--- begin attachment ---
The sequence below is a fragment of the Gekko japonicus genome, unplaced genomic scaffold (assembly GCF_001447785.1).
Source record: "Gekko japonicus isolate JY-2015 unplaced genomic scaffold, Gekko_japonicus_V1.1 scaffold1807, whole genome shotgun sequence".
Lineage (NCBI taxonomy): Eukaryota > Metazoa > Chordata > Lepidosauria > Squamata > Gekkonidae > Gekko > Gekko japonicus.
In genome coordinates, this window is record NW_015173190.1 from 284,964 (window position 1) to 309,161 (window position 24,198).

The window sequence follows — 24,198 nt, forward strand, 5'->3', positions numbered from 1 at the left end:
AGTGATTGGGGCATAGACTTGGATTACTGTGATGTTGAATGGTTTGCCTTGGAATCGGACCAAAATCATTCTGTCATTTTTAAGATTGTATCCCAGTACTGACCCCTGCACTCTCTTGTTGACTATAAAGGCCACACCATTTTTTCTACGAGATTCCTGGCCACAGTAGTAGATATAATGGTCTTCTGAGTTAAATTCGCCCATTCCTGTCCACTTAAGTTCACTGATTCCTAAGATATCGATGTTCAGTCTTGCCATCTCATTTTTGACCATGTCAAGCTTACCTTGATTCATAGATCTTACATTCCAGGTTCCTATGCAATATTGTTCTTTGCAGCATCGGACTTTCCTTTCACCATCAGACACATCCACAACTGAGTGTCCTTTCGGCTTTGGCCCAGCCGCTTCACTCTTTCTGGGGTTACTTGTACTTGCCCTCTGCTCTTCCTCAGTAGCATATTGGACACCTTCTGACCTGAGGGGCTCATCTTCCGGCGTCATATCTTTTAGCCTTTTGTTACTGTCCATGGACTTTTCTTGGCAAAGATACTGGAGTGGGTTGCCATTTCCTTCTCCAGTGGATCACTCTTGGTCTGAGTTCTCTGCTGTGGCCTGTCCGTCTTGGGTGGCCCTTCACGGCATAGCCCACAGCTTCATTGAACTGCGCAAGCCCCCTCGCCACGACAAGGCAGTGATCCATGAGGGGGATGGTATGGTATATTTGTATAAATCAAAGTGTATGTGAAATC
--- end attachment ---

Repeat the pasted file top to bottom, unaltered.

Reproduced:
The sequence below is a fragment of the Gekko japonicus genome, unplaced genomic scaffold (assembly GCF_001447785.1).
Source record: "Gekko japonicus isolate JY-2015 unplaced genomic scaffold, Gekko_japonicus_V1.1 scaffold1807, whole genome shotgun sequence".
Lineage (NCBI taxonomy): Eukaryota > Metazoa > Chordata > Lepidosauria > Squamata > Gekkonidae > Gekko > Gekko japonicus.
In genome coordinates, this window is record NW_015173190.1 from 284,964 (window position 1) to 309,161 (window position 24,198).

The window sequence follows — 24,198 nt, forward strand, 5'->3', positions numbered from 1 at the left end:
AGTGATTGGGGCATAGACTTGGATTACTGTGATGTTGAATGGTTTGCCTTGGAATCGGACCAAAATCATTCTGTCATTTTTAAGATTGTATCCCAGTACTGACCCCTGCACTCTCTTGTTGACTATAAAGGCCACACCATTTTTTCTACGAGATTCCTGGCCACAGTAGTAGATATAATGGTCTTCTGAGTTAAATTCGCCCATTCCTGTCCACTTAAGTTCACTGATTCCTAAGATATCGATGTTCAGTCTTGCCATCTCATTTTTGACCATGTCAAGCTTACCTTGATTCATAGATCTTACATTCCAGGTTCCTATGCAATATTGTTCTTTGCAGCATCGGACTTTCCTTTCACCATCAGACACATCCACAACTGAGTGTCCTTTCGGCTTTGGCCCAGCCGCTTCACTCTTTCTGGGGTTACTTGTACTTGCCCTCTGCTCTTCCTCAGTAGCATATTGGACACCTTCTGACCTGAGGGGCTCATCTTCCGGCGTCATATCTTTTAGCCTTTTGTTACTGTCCATGGACTTTTCTTGGCAAAGATACTGGAGTGGGTTGCCATTTCCTTCTCCAGTGGATCACTCTTGGTCTGAGTTCTCTGCTGTGGCCTGTCCGTCTTGGGTGGCCCTTCACGGCATAGCCCACAGCTTCATTGAACTGCGCAAGCCCCCTCGCCACGACAAGGCAGTGATCCATGAGGGGGATGGTATGGTATATTTGTATAAATCAAAGTGTATGTGAAATC